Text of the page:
Beyond that, Eichel is currently injured and making so much money that an in-season trade really isn’t in the cards. It could/would make salary cap sense once they’ve cleared David Krejci’s contract from the books after this season is over, but (this humble hockey writer’s opinion) it just doesn’t look like any of the stars are going to align for Eichel to end up in Boston.

Which character has DC mistreated the most in their films?

–JCThack (@JCThacker21)

JH: Superman. No contest. Zack Snyder doesn’t like Superman and really has no use for his earnest, old-fashioned goodness as he makes cynical, dark and Christopher Nolan-wannabee superhero movies. I haven’t watched the Snyder cut of Justice League yet, but I’ve heard the Superman character is only in the move for like 10 minutes.

And this is after making him a tormented God-complex figure in the other two movies featuring the character. As somebody that grew up and loved the Christopher Reeve version of Superman, it bums me out to see what Snyder has done to basically ruin the character for a generation.

And it’s too bad because I think Henry Cavill could have been a great Superman if given the chance.

The good news: Superman & Lois on the WB features an actor named Tyler Hoechlin that is playing classic Superman and doing it on a very good show. It’s certainly worth checking out.

So, it poses the question Joe, should the Boston Bruins use [Daniel Vladar] as trade bait, Swayman needs to be NHL tested surely, but if we have 2 goalies that can take over after Tuukka one or the other could be offered up in a package for a 2nd line winger and depth scoring.


–Vincent Price (Message via Facebook page)

JH: I definitely think Jeremy Swayman has the better long-term future as the No. 1 guy between the pipes for the Bruins, as I referenced the other day when I wrote advocating that Swayman get Tuesday night’s spot start against the Penguins. But Vladar is also most definitely talented, he’s worked hard and paid his dues in the minors and He gives them a different look in net as a massive 6-foot-5 puck-stopper.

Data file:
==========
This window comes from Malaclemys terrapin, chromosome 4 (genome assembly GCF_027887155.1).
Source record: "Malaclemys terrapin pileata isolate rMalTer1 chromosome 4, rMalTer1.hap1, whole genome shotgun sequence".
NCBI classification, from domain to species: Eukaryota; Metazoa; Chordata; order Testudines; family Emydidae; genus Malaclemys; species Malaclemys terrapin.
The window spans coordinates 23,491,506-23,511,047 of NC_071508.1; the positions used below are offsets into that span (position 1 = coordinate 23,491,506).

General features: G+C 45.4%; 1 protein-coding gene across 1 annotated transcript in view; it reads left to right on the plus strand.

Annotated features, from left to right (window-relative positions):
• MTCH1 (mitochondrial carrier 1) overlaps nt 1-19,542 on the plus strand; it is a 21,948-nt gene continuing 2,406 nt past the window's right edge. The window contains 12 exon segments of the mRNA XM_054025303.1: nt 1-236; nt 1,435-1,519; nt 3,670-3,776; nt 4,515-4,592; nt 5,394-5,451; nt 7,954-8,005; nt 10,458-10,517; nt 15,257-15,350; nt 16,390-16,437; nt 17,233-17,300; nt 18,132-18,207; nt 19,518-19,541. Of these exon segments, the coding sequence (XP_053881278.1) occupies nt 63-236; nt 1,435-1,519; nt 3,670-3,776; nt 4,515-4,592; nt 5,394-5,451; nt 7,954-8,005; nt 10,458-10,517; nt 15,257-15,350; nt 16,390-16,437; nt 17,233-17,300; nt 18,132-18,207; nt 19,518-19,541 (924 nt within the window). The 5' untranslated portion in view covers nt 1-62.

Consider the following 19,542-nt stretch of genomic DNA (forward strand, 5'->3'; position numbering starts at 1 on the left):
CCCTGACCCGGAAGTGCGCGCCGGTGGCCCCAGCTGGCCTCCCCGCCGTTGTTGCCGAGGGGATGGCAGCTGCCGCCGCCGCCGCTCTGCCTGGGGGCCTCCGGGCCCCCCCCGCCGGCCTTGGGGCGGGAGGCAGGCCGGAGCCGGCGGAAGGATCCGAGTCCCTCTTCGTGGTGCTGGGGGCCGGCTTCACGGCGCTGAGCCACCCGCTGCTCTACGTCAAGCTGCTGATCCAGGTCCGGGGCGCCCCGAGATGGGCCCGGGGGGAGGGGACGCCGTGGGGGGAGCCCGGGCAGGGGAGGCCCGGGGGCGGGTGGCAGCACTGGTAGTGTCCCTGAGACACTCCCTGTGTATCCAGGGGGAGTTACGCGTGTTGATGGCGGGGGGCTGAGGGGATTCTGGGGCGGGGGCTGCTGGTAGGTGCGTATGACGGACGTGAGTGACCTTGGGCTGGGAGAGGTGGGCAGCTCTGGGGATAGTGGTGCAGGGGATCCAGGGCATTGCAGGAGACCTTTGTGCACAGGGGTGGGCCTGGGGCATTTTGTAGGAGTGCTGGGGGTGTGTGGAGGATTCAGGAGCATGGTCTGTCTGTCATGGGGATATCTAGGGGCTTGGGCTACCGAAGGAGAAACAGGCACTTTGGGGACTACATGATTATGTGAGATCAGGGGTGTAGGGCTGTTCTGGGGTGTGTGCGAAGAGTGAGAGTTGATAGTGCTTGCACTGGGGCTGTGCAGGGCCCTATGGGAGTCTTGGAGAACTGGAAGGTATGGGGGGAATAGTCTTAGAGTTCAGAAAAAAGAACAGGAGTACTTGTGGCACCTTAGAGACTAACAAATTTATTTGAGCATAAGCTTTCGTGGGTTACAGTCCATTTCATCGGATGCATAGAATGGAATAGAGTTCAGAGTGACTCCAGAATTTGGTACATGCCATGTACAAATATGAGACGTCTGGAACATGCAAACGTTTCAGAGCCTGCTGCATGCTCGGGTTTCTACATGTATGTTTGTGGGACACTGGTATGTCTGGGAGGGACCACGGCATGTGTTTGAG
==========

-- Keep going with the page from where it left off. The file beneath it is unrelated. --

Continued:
Could he eventually have some value as a trade asset to a hockey team in need of a goalie? Maybe. But goalies in general aren’t considered big value trade chips most of the time and he would have to be packaged with something else to get a second line winger, scoring or defensemen depth.

Matt Murray won Cups in Pittsburgh and he was traded for a second-round pick and a prospect in Jonathan Gruden that was initially a fourth round pick, and projects to be a bottom-6 forward at the NHL level.

Longtime Minnesota Wild starter Devan Dubnyk was traded to the San Jose Sharks for a fifth-round pick. Perhaps the best comparable would be Jake Allen, and he was traded with a seventh round pick to the Montreal Canadiens for a third round pick and a seventh round pick. So, if anything, the Bruins are looking at a draft pick for Vladar if he looks like a franchise guy at this point. Maybe the market will change, and cheap, young goalies will become a more valuable commodity, but I don’t really see it at this point.